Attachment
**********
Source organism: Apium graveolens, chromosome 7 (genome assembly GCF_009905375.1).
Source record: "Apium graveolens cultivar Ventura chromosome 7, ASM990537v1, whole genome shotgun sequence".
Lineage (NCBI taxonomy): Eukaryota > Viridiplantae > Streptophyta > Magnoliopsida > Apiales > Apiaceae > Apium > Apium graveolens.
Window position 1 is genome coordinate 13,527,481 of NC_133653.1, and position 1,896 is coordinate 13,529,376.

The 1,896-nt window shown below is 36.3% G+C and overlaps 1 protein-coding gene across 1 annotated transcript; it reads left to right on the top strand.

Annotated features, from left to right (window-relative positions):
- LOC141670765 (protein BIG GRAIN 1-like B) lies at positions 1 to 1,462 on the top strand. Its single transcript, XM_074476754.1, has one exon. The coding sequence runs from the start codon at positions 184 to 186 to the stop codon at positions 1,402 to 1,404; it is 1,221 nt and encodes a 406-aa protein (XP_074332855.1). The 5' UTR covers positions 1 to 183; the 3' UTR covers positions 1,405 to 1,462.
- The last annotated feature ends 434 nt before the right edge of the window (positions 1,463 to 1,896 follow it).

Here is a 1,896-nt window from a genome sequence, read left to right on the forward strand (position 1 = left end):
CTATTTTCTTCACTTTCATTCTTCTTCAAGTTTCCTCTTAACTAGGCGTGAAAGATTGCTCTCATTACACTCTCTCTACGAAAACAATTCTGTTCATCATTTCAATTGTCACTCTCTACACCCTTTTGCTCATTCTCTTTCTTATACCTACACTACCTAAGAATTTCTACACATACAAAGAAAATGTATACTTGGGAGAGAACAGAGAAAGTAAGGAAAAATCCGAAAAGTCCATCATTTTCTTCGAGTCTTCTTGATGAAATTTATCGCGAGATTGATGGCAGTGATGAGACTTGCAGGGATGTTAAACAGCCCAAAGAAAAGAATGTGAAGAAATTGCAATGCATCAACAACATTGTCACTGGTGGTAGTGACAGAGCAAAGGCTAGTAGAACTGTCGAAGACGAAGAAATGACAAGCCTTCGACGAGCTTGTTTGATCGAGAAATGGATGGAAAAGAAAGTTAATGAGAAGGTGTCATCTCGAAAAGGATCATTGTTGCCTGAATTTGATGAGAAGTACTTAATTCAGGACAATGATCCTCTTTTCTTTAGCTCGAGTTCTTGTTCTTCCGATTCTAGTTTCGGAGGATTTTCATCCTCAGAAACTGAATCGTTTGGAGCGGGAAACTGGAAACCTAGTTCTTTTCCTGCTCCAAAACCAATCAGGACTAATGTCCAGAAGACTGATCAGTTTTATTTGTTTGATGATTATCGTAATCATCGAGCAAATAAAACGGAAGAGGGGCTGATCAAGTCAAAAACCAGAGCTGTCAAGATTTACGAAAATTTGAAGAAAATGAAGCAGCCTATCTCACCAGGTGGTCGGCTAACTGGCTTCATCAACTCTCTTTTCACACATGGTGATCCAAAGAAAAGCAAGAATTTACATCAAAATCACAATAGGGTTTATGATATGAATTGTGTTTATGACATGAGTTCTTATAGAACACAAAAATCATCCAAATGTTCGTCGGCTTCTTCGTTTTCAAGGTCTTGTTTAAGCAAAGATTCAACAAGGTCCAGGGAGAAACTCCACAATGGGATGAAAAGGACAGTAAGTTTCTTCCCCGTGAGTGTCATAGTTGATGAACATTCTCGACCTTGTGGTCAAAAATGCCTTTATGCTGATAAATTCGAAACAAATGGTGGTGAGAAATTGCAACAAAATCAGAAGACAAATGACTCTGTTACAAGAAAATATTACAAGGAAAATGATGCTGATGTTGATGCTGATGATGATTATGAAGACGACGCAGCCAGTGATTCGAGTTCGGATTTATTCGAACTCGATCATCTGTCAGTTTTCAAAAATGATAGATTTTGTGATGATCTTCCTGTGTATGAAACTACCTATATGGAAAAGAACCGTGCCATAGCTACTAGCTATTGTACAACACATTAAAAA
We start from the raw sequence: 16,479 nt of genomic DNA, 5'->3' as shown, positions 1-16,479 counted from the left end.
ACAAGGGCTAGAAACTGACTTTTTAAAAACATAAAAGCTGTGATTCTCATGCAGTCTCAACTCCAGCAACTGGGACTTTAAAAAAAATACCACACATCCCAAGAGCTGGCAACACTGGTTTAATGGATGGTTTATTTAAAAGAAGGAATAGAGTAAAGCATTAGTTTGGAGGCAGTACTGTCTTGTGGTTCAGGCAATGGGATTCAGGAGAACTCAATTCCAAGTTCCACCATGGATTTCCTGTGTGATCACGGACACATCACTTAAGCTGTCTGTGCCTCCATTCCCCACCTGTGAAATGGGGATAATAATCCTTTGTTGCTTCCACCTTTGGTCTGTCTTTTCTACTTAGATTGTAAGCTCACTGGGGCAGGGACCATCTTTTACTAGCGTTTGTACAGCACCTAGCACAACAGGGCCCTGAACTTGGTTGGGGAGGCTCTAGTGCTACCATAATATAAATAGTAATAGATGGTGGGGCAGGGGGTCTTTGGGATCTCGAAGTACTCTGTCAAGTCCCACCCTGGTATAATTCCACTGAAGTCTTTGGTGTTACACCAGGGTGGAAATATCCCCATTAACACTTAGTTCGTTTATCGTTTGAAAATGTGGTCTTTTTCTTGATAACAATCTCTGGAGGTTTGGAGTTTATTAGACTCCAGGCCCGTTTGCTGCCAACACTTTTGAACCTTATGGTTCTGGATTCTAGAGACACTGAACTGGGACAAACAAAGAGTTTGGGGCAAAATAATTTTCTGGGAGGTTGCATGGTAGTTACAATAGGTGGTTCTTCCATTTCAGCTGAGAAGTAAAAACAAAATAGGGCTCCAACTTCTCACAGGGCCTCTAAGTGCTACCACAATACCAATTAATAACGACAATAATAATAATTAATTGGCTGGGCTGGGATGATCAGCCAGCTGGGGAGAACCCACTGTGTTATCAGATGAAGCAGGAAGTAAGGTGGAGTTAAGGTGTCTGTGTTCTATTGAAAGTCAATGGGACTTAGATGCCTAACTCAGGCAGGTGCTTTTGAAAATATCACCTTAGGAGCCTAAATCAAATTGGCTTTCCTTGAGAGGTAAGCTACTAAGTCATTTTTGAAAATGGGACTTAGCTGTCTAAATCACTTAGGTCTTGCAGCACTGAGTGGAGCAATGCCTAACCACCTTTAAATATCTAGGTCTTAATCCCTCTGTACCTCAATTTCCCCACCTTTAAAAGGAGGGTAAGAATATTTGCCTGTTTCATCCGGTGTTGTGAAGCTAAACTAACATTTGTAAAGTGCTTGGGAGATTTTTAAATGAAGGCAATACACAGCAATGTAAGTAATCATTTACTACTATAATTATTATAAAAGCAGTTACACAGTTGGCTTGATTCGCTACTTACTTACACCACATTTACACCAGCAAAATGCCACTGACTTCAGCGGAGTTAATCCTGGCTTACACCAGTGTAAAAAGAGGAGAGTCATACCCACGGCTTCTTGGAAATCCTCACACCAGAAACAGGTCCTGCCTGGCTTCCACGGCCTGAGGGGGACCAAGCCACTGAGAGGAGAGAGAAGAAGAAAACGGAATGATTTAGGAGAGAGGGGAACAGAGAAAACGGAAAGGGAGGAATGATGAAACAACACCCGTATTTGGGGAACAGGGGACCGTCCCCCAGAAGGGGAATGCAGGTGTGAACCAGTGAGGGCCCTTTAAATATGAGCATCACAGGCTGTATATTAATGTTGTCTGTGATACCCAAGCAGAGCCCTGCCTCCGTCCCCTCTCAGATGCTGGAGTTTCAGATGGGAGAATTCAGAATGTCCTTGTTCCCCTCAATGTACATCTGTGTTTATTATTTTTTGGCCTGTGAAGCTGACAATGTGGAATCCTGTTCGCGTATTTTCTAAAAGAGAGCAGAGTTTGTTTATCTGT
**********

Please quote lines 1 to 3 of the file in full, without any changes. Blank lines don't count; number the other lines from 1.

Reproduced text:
Source organism: Apium graveolens, chromosome 7 (genome assembly GCF_009905375.1).
Source record: "Apium graveolens cultivar Ventura chromosome 7, ASM990537v1, whole genome shotgun sequence".
Lineage (NCBI taxonomy): Eukaryota > Viridiplantae > Streptophyta > Magnoliopsida > Apiales > Apiaceae > Apium > Apium graveolens.